My interest in this studio day should have stopped as soon as I saw the logo for the studio. “Why would anybody still be using a logo designed in the age of Microsoft publisher?” I asked myself.
I didn’t listen to that gut instinct though, the lure of getting to shoot with 6 new models who I’d not worked with before was too strong and after much deliberation, I booked myself onto this studio day.
I arrived at the industrial estate location and didn’t think much of it, some of the best studios I have worked in have been tucked away on industrial estates, where space comes much cheaper than in city centers. As I entered the studio I said hello to a couple of the models who were chatting and introduced myself to the studio owner and the other photographers there. They seemed a friendly bunch, all men, nothing out of the ordinary there either.
As I started to wander around the studio, my mind wandered back to their logo, it all made sense now. It was like stepping into a studio from the ’80s, from the large tie-dye photography backdrop to the unrealistic wood-effect patches of wallpaper on the walls to shoot against. A random bed in the middle of the studio which had at least 3 different wallpaper effects going on around it made it largely unusable.
One of the other photographers showed me around and as he opened the door to the salon (a hairdressers chair in the middle of a room and a shower in the corner), he commented how he’d shot there before but not been lucky enough to get any of the models into the shower yet. An odd comment, but I let it go. We finished in a room which largely contained a wall they’d stuck newspaper against and I think he saw my concern as he tried to explain to me how good the shots were against this wall. My concern wasn’t just the room, it was his previous comment about how he liked the fact it was so cold in there as it made the models nipples stand to attention!
The one good thing in this studio was the white infinity wall which was well made and would potentially allow some good shots, I was trying desperately to find something in this 80’s adult movie set of a studio to inspire me, so I clung onto this.
As the models were getting changed in a separate room I stood with the other photographers and as the studio owner put down a piece of paper which contained the model’s levels, it was pounced on quicker than that fat kid and his candy. “Look she’s working to nude, her body is stunning” and “she has amazing breasts” were some of the comments I can type here, there were a few I can’t.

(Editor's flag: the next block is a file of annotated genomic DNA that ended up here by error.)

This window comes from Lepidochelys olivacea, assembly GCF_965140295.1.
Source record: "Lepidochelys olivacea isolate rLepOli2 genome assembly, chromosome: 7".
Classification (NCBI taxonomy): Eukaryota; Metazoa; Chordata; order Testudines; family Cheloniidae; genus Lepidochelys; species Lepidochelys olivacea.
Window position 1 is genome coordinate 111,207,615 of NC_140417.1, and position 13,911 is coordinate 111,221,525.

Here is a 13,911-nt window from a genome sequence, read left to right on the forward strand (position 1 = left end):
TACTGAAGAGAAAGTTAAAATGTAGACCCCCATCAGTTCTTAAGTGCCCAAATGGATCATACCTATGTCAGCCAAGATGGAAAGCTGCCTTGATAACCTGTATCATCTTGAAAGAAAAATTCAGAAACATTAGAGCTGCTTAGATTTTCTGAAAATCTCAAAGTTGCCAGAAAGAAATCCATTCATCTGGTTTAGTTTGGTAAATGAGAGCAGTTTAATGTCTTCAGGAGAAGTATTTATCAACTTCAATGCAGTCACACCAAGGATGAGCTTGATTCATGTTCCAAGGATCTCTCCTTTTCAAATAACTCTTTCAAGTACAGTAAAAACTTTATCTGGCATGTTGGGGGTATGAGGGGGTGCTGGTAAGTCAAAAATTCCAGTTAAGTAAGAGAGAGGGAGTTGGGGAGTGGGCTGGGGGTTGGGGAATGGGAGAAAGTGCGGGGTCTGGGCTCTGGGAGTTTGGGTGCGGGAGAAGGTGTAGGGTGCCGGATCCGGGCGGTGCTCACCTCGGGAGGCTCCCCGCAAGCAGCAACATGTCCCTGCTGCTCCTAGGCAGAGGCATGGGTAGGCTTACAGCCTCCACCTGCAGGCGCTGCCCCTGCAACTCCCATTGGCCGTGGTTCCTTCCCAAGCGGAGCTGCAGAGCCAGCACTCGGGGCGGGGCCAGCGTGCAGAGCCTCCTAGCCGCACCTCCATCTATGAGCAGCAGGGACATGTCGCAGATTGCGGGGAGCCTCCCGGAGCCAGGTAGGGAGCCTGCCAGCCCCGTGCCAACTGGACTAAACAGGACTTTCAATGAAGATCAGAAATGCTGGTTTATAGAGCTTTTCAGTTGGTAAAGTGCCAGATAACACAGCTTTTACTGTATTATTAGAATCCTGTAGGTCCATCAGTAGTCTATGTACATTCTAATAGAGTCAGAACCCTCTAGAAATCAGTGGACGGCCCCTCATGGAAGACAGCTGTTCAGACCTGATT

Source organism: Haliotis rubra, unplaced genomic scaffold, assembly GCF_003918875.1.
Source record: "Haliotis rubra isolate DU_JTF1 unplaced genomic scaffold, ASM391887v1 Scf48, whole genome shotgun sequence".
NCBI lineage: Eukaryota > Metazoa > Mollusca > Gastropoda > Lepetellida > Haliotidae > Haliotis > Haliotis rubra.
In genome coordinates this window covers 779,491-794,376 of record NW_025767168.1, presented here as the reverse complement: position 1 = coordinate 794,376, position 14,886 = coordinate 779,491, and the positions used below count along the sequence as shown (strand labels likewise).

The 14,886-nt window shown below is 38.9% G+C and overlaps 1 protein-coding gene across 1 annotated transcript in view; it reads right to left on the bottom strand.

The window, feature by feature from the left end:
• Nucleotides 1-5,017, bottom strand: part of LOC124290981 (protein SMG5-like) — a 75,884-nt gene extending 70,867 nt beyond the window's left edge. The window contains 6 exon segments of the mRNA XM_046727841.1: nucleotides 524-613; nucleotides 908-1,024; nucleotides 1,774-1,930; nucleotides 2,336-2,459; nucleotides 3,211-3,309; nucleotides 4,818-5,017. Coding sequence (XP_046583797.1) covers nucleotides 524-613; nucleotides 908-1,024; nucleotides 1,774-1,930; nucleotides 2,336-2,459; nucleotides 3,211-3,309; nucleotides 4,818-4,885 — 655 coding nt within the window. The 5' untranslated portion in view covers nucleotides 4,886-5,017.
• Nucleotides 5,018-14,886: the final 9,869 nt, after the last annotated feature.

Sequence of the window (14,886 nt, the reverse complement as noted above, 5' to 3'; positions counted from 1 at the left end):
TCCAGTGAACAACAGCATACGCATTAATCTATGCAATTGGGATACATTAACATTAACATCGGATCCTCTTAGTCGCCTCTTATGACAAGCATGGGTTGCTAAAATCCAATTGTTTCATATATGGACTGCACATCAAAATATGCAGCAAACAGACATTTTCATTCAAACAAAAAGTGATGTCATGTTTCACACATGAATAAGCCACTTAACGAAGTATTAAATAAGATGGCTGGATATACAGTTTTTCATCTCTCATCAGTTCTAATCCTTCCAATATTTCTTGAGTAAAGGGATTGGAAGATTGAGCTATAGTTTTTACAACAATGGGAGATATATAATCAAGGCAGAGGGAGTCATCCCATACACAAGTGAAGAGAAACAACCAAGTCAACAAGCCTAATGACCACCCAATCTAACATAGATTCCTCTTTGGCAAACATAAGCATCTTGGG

As the conversation among middle-aged men turned to which model they wanted to “get with” and by that I don’t mean photograph, I knew I needed to leave, this wasn’t for me. Luckily my phone rang and I headed outside to take a wedding enquiry which gave me time to take stock and decide if I was being a bit too sensitive.
Maybe I was, maybe I wasn’t, you’ll come to your own conclusions. But for me this wasn’t photography, it was a group of men wanting to photograph nude girls. There was no art in that room, there was no talk about lighting, no discussion about outfits or styling, no storytelling, not even a single mention about camera settings (a must for any photography event!).
I made my excuses and left about 30 minutes into the shoot. I’ll now be known as the weirdo who paid £50.00 to come, look around and leave without taking a single shot, but I just couldn’t partake in that.
There was a nice guy there who had contacted me previously about coming on the photowalk I run or doing some training with me and my heart sinks that this is his introduction to photographing models because this wasn’t a photo-shoot, this was just ever so slightly more than seedy. It’s little wonder photographers get such a bad rep sometimes when there are events like this taking place.
Lesson well and truly learnt. I have been around the photography world long enough now to know I need to trust my instinct.
It was the logo, I should have stopped when I saw that logo…